Recent SIFF seasons have vouchsafed few comparable archival opportunities. Closest to the mark have been some revelations from British cinema: the trenchant postwar film noir It Always Rains on Sunday and the late-silent A Cottage on Dartmoor. Which is not scorn things like last year’s slate of restorations from the Film Foundation—The River, Senso, Drums Along the Mohawk—but those films either were familiar from repertory and Turner Classic Movies showings, or about to be featured for home viewing as Criterion DVDs and Blu-rays. And however superb the restorations were, two of them looked “soft” as projected at SIFF.
Speaking of showmanship, I was appalled to learn that the Technicolor classic Black Narcissus was offered last Saturday not as a 35mm movie but as a projection from Blu-ray—and there were, as the delicate phrase goes, “digital issues” compromising the presentation. The Criterion Blu-ray is a thing of beauty (and I’m thrilled to own it), but if a film festival is going to present a landmark of cinematography, they damn well ought to show the film.
If you’re not going to do it right, why do it at all? Especially when, as with BlackNarcissus, the picture has had other showings in Seattle art theaters and museum auditoriums in recent years, not to mention frequent airings on TCM. Why, with hundreds of worthy, essentially unseen archival candidates, do you decide to show this movie again? Now? And badly?
In the circumstances, it’s hard to know whether to be irked or relieved that the number of archival presentations at SIFF this year has dropped to seven. Make that four, since three of the programs aren’t old movies but new documentaries about old movies. Cameraman: The Life and Work of Jack Cardiff played last weekend. HurricaneKalatazov, a portrait of Mikhail Kalatazov, director of The Cranes Are Flying and I Am Cuba, is coming June 4 and 5. TheseAmazingShadows, a documentary on the National Film Registry, will show once only, Monday, May 30, 1:30 p.m. at the Harvard Exit.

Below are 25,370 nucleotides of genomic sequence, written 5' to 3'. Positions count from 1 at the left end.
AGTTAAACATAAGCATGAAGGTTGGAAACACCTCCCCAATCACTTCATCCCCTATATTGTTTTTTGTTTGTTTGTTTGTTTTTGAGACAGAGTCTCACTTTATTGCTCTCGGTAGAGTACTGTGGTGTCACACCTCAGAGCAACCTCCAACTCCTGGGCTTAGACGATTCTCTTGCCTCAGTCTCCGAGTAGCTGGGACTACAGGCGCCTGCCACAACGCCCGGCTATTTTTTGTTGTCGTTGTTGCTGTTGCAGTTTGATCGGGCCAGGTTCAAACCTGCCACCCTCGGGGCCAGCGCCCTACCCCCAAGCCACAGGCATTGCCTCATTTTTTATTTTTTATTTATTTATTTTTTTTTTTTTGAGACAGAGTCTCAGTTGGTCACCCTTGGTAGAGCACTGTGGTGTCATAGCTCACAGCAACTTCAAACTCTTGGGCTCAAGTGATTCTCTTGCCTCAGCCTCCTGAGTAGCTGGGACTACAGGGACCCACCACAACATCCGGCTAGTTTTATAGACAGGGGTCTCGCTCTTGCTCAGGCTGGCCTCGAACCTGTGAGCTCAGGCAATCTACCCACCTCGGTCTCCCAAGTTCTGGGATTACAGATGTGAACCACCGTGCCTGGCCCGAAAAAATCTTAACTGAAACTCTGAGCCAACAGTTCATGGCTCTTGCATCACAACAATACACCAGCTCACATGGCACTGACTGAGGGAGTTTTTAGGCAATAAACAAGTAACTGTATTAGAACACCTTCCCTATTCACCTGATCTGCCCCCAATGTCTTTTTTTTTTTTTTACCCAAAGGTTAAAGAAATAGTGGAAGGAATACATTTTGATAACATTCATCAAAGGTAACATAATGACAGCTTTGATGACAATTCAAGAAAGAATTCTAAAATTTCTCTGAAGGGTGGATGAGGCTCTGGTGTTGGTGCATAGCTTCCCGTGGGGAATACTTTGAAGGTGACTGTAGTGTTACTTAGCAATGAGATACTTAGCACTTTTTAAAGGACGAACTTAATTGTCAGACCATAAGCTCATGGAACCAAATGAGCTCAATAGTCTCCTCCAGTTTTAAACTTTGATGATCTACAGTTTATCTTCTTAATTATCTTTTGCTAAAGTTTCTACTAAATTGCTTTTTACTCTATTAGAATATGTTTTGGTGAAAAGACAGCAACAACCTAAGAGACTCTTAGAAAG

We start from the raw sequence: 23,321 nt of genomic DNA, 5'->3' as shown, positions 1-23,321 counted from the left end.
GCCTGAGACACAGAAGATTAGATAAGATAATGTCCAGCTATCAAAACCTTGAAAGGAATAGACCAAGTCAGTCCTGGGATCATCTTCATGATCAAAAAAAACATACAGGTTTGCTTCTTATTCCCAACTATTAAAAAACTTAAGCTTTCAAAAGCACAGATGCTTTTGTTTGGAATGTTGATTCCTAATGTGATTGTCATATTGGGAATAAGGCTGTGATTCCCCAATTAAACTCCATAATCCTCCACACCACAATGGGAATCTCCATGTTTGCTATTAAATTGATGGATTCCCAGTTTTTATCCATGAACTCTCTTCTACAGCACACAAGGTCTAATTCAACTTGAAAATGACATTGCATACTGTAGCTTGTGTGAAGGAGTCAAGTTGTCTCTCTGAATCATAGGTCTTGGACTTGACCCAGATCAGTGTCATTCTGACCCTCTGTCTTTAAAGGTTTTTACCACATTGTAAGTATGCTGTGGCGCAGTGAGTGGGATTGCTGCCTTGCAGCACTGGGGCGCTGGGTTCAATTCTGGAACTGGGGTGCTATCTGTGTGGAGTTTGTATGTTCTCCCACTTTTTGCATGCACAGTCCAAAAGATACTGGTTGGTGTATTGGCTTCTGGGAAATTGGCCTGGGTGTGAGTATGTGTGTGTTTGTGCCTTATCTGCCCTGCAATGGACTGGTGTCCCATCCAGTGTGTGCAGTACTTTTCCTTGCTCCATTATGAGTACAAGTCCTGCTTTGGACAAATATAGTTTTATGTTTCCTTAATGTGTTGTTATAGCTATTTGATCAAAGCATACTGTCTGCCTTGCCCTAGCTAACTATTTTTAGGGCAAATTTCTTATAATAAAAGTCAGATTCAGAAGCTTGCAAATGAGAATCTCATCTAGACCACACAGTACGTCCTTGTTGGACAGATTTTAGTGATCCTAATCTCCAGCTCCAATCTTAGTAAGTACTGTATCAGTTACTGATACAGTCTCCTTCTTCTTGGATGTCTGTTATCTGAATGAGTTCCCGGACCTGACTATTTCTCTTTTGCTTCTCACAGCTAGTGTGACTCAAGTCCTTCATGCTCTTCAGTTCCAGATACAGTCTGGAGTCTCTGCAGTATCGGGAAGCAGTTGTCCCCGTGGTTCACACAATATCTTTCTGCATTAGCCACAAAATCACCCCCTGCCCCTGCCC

Of the three oldies remaining, one sounds like a clear case of “avoid like the plague.” Raoul Walsh’s 1924 TheThiefofBagdad is a well-loved Douglas Fairbanks classic and a milestone in the career of production designer William Cameron Menzies. On its own recognizance the film would be welcome, but what SIFF plans to show is “The Thief of Bagdad Re-imagined by ‘broadcast legend’ Shadoe Stevens with the Music of the Electric Light Orchestra.” Yes, by all means drag that hoary old silent movie kicking and (silently) screaming into our culturally enlightened age by slapping on a rock music score. Thursday, May 26, 7 p.m. at the Neptune.
The Night of Counting the Years is a lovely title, lovelier than the Egyptian original, TheMummy. Unlike English-language efforts of that name, this 1969 film by Shadi Abdel Salam is a subtle and delicate art film, a meditation on the passing of a remote community that’s survived by selling off their nation’s ancient artifacts. Revived at the 2009 New York Film Festival, the movie will be shown at SIFF—yep, digitally—Tuesday, May 31, 7 p.m. at SIFF Cinema.
Happily, Federico Fellini’s epochal LaDolceVita will have its black-and-white Totalscope splendor served up on celluloid. It’s impossible to overstate the impact this three-hour canvas of Roman brio and oh-so-voluptuous decadence had on audiences half a century ago. As the central figure, a bored, charming, benignly amoral journalist, Marcello Mastroianni became an international star (incidentally, among many other things, the movie gave the world the term “paparazzi”). The festival guide says, “Newly restored with funding from the Film Foundation and Gucci.” Bring it on. Monday, May 30, 10 a.m. at the Harvard Exit.